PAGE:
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Writing and Publishing

What’s a WordPress Theme?

Part 3 in the continuing series on using WordPress for blogging: a platform-building, book-selling tool.

Each blog or website needs a theme. There are two ways to understand this.

From a content standpoint, a blog needs a theme or topic to guide writing and attract readers. The theme of this blog is book publishing, of which blogging is a related concept. However, that’s not the focus of this post.

From a technical standpoint, a theme is how a WordPress blog looks. This is the focus of this post.

Consider cell phones. We can buy a skin or cover to change how our phone looks. Just by adding a cover, we alter its appearance so it looks like an entirely different model, even though it’s the same phone underneath. Some people buy one cover and never change it, while others change their covers often.

A WordPress theme is like a cell phone cover: it alters how WordPress looks, even though the same WordPress platform exists under it. Some people pick one WordPress theme and never change it, while others try different themes and frequently change them. However, while a cover is optional for a cell phone, a theme is required for WordPress.

Some WordPress themes are free and others have a cost. There are thousands of themes to pick from. If you install WordPress today, it comes with a free theme, called Twenty Fourteen. Each year WordPress releases a new theme. For this blog, I use the Twenty Eleven theme, which I have on all twelve of my WordPress sites. Someday, I’ll look at other themes, but right now, I enjoy the consistency of maintaining sites that all use the same theme. Plus, I like the elegant simplicity of the Twenty Eleven theme.

To begin, I recommend using the free theme that comes with WordPress. Don’t worry about finding a different theme to start with. Instead, focus on the basic configuration and adding great content.

When we get a new cell phone, the first goal is to use it; adding a cover is secondary. So too, when we install WordPress, our primary objective is to use it; finding the perfect theme can happen later.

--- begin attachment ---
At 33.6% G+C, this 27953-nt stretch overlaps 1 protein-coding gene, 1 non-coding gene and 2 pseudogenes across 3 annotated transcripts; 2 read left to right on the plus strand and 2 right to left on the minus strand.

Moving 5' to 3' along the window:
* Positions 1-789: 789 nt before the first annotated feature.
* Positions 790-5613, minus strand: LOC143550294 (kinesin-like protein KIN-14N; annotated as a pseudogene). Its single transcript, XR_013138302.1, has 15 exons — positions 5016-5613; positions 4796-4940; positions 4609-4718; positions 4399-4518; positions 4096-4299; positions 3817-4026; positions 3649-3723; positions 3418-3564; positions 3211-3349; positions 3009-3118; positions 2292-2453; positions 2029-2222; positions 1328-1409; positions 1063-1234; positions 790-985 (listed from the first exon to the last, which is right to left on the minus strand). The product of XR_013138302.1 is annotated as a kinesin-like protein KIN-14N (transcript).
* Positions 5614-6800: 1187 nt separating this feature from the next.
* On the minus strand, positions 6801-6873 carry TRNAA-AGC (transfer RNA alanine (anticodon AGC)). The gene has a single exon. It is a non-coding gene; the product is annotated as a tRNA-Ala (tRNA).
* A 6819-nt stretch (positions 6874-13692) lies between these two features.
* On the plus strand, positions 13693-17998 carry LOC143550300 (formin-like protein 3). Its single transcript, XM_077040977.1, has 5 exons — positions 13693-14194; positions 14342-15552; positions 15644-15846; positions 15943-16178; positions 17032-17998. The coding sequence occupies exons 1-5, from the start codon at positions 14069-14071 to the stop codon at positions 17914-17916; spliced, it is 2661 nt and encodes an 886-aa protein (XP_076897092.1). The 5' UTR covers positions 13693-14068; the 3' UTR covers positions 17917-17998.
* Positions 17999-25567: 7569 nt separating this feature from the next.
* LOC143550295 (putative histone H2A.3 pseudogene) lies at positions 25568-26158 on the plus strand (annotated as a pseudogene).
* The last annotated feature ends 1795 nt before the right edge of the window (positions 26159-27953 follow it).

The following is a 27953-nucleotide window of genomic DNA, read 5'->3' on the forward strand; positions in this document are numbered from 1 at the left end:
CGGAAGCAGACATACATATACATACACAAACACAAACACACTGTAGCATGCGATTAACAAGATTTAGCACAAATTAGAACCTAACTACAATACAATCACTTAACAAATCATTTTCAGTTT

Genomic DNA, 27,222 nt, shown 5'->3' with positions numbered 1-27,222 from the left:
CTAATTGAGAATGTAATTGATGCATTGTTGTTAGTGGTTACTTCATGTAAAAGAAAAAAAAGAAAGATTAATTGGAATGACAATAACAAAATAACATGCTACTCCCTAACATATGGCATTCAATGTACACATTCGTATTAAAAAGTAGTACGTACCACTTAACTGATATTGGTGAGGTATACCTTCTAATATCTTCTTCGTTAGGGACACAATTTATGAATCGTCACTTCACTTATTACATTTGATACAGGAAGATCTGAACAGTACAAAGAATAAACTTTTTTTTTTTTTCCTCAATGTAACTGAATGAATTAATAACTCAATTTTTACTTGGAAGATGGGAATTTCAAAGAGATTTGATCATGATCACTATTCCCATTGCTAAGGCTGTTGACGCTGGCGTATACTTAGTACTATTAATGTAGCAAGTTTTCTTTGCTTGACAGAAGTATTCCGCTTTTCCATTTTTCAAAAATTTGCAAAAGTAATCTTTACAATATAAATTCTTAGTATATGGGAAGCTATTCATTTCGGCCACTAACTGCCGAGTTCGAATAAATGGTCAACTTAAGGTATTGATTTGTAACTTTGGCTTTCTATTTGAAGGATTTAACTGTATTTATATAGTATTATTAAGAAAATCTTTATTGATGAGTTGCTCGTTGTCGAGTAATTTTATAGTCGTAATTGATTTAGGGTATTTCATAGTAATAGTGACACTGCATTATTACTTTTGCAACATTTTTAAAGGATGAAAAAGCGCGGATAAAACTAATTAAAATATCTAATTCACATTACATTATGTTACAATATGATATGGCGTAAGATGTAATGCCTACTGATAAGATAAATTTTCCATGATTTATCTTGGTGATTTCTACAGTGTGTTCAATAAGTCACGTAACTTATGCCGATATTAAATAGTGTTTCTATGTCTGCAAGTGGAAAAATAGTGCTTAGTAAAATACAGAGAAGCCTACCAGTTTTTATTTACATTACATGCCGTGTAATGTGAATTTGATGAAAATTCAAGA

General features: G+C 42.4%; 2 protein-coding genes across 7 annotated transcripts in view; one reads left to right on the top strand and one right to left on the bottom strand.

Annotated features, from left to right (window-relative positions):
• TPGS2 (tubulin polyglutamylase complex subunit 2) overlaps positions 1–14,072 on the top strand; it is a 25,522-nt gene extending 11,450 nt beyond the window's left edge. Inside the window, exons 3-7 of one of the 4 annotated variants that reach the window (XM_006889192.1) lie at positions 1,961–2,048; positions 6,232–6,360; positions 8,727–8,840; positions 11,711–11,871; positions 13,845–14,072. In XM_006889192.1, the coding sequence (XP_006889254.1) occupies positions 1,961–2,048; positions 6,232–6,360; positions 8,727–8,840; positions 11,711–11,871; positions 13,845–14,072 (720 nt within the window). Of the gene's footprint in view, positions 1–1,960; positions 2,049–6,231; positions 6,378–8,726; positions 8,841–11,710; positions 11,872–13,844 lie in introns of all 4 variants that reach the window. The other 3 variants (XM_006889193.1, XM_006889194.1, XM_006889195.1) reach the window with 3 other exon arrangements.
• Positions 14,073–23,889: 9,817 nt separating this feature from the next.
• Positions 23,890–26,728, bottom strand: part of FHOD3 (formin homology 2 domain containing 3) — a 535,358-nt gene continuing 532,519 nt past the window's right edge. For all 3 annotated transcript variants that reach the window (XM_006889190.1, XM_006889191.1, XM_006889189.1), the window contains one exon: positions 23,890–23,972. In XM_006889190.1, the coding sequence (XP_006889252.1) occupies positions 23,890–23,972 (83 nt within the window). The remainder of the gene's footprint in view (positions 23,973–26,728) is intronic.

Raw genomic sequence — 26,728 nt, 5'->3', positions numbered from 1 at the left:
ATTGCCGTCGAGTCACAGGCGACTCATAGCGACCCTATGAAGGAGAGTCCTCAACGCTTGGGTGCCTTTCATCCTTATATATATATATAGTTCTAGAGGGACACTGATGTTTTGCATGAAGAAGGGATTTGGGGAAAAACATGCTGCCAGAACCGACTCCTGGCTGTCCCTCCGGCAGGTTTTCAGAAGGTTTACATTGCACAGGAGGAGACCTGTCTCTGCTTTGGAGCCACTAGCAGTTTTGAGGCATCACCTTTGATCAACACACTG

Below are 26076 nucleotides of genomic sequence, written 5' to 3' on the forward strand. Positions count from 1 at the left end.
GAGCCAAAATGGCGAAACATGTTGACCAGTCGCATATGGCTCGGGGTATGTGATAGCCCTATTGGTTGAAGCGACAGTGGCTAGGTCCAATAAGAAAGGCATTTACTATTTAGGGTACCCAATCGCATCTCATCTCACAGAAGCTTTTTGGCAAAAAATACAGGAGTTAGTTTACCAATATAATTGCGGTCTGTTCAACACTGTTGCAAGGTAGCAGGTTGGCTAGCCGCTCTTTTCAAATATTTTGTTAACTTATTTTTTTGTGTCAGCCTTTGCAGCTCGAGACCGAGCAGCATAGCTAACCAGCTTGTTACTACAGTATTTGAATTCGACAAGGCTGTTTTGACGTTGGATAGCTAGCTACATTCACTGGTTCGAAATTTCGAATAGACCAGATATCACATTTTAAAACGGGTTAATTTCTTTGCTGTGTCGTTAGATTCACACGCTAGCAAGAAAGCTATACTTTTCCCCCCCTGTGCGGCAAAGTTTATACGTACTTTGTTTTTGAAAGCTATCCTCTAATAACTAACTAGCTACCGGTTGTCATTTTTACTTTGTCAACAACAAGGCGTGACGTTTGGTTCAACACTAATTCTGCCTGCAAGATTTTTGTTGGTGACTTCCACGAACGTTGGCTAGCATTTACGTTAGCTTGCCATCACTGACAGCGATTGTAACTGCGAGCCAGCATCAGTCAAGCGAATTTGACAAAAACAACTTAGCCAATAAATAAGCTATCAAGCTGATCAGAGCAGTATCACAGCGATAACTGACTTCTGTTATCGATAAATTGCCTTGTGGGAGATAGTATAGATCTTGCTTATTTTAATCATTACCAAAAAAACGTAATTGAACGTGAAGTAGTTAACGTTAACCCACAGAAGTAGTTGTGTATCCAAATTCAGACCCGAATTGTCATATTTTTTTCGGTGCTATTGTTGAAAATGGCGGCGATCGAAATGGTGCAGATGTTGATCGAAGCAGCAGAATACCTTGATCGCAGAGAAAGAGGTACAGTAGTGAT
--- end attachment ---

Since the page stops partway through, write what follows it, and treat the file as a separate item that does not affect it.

Learn more about writing and publishing in Peter’s new book: The Successful Author: Discover the Art of Writing and Business of PublishingGet your copy today.

Peter Lyle DeHaan, PhD, is an author, blogger, and publisher with over 30 years of writing and publishing experience. Check out his book The Successful Author for insider tips and insights.

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Writing and Publishing

What’s the Difference Between a WordPress Page and Post?

Part 2 in the continuing series on using WordPress for blogging: a platform-building, book-selling tool.

Many beginning WordPress bloggers are confused by the difference between a page and a post. Aside from both being one-syllable, four-letter words that start with “P,” they also look the same, both when writing them and viewing them. However, they are different and each has a purpose and place.

Page: A page is like our Twitter profile or the tabs on Facebook. Consider using a page for content you want to always be available. Use a page for topics such as “About,” “Contact,” “Services,” and your home page. Often pages are shown in tabs or menus on blogs.

Post: A post is like a tweet or Facebook status update. Use a post for ongoing content. The most recent post is shown first, with the rest following it in reverse chronological order. Also, posts may be placed in a category (analogous to a folder) and linked with similar posts using a tag.

Though I don’t recommend it, I’ve seen WordPress sites that use only posts, as well as ones with only pages. Though there may be good reasons for this, the list is short. Usually, someone who only uses pages or just posts doesn’t understand the difference. Most blogs use pages and posts—and blogs look better when they do.

Learn more about writing and publishing in Peter’s new book: The Successful Author: Discover the Art of Writing and Business of PublishingGet your copy today.

Peter Lyle DeHaan, PhD, is an author, blogger, and publisher with over 30 years of writing and publishing experience. Check out his book The Successful Author for insider tips and insights.

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Writing and Publishing

Getting Started with WordPress

Blogging is an important aspect of book publishing. This series on blogging with WordPress provides a starting point.

Last week, focusing on WordPress, we talked about two options: WordPress.com and WordPress.org. In a basic way, WordPress.com is analogous to Gmail, while WordPress.org is more like Outlook (or in the extreme, it could be like an in-house email server). The differences are the amount of effort to get started, the degree of control, the number of options, and the level of technical expertise required.